Christopher Nolan Defends Fans' Irate Response to Dark Knight Rises Reviews
The Dark Knight Rises director Christopher weighed in about the brouhaha that flared this week after some passionate Batman fans threw a fit after a spattering of negative reviews, resulting in aggregator site Rotten Tomatoes' decision to disable user comments for the time being. Nolan's final stint in the trilogy is expected to fetch box office records this weekend and so far reviews have been mostly positive, but a few critics gave TDKR a thumbs down and some fans went ballistic. Wednesday night at the film's London premiere, Nolan appeared to defend fans' emotional response.
[GALLERY: Christian Bale, Anne Hathaway & Co. at the Dark Knight Rises premiere]
"I think the fans are very passionate about these characters the way a lot of people are very passionate. Batman's been around for over 70 years and there's a reason for that," A.P. reported Nolan as saying. "He has a huge appeal, so I think you know people certainly respond to the character."
RT's editor-in-chief Matt Atchity said in an open letter on the site that the venomous push-back may alter their policies going forward, changing its commenting system so that it no longer allows for anonymity. "You'll have to stand by your comments, just like a critic does. So you'll still be able to argue about a movie you haven't seen, but people will know it was you," wrote Atchity.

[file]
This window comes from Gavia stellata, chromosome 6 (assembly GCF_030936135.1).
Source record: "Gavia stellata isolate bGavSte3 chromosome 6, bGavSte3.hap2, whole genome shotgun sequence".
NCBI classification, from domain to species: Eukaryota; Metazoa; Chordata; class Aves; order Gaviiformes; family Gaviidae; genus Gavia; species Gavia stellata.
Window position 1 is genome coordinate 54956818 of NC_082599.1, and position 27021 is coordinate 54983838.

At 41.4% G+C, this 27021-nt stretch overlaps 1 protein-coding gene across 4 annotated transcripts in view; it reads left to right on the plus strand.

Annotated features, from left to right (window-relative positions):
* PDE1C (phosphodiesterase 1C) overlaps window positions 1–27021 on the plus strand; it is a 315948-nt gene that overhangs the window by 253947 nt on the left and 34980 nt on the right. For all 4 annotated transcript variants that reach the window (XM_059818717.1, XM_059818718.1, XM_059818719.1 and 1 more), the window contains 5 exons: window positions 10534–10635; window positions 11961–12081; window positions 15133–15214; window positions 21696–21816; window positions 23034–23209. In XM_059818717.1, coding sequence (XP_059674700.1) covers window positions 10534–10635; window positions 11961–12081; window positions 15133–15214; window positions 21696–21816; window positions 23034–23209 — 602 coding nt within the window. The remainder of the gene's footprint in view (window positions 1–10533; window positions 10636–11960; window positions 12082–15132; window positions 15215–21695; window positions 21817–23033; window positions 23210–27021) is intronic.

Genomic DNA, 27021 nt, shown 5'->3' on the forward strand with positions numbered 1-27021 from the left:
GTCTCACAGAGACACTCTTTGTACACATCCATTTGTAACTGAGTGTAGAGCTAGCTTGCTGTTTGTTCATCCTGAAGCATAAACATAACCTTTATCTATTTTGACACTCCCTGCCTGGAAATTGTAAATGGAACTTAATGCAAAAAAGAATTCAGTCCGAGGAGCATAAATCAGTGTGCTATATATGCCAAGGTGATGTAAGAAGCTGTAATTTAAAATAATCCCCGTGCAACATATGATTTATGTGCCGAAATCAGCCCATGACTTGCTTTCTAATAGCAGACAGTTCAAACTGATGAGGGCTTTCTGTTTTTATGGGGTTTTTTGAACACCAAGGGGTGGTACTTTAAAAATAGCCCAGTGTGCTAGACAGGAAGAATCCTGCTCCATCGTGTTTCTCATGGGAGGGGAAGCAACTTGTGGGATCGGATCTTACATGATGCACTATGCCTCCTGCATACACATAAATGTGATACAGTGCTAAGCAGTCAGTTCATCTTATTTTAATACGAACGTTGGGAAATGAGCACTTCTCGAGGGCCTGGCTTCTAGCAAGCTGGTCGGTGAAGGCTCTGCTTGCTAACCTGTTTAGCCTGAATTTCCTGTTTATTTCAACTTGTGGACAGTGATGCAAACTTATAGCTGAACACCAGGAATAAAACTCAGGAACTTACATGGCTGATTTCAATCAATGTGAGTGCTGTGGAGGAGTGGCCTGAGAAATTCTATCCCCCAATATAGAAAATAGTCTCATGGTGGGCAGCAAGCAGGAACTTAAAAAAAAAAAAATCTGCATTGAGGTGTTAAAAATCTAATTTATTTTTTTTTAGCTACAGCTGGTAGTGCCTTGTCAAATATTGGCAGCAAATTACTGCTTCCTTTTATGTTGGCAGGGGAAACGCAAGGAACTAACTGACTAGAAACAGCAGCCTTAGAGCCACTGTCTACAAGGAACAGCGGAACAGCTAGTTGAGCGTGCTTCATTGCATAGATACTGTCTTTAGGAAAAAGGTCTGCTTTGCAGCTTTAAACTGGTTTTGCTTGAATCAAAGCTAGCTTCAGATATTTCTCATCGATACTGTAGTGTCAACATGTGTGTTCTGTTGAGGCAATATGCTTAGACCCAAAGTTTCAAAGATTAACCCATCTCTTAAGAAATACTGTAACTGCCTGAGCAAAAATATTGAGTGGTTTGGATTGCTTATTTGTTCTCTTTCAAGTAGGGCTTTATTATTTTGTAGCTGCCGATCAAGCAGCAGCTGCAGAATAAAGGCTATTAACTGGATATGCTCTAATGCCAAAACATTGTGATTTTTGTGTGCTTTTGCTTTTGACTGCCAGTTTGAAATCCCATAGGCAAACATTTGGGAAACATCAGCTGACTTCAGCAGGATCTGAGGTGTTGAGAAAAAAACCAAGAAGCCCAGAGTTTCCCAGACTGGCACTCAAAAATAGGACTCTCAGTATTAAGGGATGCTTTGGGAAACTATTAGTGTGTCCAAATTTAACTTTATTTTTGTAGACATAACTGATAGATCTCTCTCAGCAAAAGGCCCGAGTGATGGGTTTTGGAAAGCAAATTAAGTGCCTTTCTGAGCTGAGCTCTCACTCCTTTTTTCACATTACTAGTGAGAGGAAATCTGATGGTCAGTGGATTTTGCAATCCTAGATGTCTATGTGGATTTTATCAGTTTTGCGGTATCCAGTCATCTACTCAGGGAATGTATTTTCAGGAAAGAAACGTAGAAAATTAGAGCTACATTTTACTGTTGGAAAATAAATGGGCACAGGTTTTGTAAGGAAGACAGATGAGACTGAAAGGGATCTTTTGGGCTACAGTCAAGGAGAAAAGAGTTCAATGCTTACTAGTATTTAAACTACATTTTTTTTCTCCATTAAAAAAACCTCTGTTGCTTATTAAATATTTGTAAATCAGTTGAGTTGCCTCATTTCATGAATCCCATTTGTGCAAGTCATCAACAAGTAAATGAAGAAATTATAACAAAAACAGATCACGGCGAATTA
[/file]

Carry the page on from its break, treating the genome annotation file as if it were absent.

In an unrelated bout of TDKR mini-controversy, Nolan also offered up his take on conservative radio host Rush Limbaugh's opinion that the pic's villain, "Bane" is a not so-subtle reference to presumptive Republican nominee Mitt Romney's former employer Bain Capital, decrying the movie and its makers for maligning the former Massachusetts governor who continued to hold a major investment in the company after departing its day to day operations. Liberals have accused Romney and Bain of "outsourcing American jobs overseas."
"I'm not sure how to address something that bizarre, to be honest," said Nolan. "I really don't have an answer for it, it's a very peculiar comment to make." Morgan Freeman, who plays Lucius Fox in Rises called the whole thing "ridiculous."
The Bane character originated back in 1993, first appearing in DC Comics' Batman: Vengeance of Bane #1, according to Wikipedia.